This will be an intensely personal post. If you came to this blog expecting something else, you might want to take a break from reading this now, head over to the archives, and wait until the more characteristic posts make a comeback.
This week I have been doing a lot of waiting. I no longer know what to do with myself.
Carly Simon’s lyrics are so overdone that they have become trite (except for Heinz, I guess), but they are running around in my head abreast with Psalm 130:
We can never know about the days to come
But we think about them anyway….
Is making me late
Is keeping me waiting.
–Anticipation, Carly Simon
Out of the depths I cry to you, O Lord!
O Lord, hear my voice!
Let your ears be attentive
to the voice of my pleas for mercy!
If you, O Lord, should mark iniquities,
O Lord, who could stand?
But with you there is forgiveness,
that you may be feared.
I wait for the Lord, my soul waits,
and in his word I hope;
my soul waits for the Lord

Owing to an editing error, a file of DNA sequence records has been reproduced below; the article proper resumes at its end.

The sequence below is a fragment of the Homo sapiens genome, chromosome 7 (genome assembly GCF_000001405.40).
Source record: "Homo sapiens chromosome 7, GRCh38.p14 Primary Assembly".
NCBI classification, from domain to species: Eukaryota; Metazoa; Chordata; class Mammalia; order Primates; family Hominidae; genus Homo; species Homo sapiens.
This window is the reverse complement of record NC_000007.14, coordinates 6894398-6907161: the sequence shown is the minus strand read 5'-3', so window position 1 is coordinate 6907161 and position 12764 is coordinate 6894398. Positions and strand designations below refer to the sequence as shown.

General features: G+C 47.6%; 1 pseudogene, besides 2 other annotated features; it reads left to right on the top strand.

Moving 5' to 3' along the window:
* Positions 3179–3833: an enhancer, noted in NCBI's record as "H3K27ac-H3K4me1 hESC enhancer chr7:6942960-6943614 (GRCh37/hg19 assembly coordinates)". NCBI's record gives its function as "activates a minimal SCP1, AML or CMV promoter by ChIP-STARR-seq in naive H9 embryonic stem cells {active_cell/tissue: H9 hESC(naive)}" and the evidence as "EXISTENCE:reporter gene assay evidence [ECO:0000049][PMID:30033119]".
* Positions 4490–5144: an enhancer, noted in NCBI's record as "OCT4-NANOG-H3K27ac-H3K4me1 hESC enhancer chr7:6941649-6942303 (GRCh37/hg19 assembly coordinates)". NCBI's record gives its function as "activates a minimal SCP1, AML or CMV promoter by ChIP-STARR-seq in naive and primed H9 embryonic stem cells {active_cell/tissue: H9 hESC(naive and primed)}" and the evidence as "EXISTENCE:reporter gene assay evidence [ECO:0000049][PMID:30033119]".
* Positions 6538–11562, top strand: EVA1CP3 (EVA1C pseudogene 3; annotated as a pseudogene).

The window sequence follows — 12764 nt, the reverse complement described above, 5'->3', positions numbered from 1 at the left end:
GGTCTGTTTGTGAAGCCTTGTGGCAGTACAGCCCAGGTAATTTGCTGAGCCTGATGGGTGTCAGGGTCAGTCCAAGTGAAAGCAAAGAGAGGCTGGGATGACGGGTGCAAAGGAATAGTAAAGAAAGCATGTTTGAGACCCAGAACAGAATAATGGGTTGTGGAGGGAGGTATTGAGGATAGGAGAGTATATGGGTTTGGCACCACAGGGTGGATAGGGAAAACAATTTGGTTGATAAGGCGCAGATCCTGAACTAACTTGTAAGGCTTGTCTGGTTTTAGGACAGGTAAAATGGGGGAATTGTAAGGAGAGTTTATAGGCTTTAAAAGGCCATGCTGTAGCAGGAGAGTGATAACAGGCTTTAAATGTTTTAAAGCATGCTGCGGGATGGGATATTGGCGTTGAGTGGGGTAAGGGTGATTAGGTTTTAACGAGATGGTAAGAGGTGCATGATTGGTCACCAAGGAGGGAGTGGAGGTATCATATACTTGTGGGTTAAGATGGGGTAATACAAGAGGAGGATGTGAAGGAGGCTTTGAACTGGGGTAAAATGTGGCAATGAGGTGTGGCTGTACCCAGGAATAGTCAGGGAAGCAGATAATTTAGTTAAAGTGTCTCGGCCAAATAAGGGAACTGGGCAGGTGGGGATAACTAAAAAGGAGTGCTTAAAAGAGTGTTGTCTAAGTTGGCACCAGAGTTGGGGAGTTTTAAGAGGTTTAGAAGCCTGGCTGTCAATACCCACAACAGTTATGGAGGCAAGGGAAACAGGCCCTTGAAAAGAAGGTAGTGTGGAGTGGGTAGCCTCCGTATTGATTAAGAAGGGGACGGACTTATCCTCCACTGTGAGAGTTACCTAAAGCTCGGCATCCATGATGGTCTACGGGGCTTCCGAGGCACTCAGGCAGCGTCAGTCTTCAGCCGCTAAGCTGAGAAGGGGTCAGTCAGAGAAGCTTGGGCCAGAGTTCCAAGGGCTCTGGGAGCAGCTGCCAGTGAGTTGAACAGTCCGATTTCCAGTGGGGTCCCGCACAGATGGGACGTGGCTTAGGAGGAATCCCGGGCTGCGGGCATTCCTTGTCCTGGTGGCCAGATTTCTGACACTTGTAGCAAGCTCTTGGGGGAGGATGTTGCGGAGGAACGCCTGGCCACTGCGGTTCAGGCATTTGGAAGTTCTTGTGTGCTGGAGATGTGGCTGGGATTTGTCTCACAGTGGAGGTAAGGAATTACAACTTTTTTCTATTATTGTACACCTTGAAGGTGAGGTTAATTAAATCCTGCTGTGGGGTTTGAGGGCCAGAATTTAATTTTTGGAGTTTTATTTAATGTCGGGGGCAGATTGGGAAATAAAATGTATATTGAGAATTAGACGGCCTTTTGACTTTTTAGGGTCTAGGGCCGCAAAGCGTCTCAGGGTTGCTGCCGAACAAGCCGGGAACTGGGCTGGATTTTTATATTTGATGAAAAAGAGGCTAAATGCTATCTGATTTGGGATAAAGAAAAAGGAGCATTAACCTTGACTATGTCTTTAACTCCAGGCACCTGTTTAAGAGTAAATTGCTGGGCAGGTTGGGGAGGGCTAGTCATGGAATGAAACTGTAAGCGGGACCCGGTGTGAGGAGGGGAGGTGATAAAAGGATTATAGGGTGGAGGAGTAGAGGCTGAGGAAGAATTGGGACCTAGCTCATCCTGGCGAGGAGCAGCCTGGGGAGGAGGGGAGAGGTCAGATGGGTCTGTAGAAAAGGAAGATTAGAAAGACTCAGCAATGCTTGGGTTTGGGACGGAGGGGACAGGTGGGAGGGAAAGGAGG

more than watchmen for the morning,
more than watchmen for the morning.
O Israel, hope in the Lord!
For with the Lord there is steadfast love,
and with him is plentiful redemption.
And he will redeem Israel
from all his iniquities.
In Spring 2002 suddenly appearing “liver spots” (actually petechiae bruising) had been met with curiosity on Thursday. I rarely show bruises, much to my wife’s dismay as she seems to share a genetic link with bananas when it comes to bruising; so I didn’t make much of them. Dad had liver spots, so probably would I. On Saturday a couple bruises, startling purple and red explosions, appeared over a very short period of time. I called my GP’s exchange. Interrupting his golf game, he likely saved my life. Instead of saying “come and see me on Monday,” instead he said “hang up the phone and go to the emergency room. Now.” He said he would meet me there. That didn’t sink in.
When I got to the emergency room they were expecting me. That didn’t sink in either. After exchanging my clothes for theirs, a blood sample was taken, and a physical exam was conducted. I became a bit of a curiosity as seemingly random medical personnel would knock on the door and ask if they could examine me. By now I knew the “liver spots” were actually petechiae, that is pinpoint bruises, and they were showing up everywhere. If you are old enough to remember the water-color books for children that had the pictures filled with dots—a child paints with a dampened brush that releases the color in each dot—well, that is what I had come to resemble, especially on my arms and legs. But they didn’t hurt. No one said any different. And it didn’t really sink in. Continue reading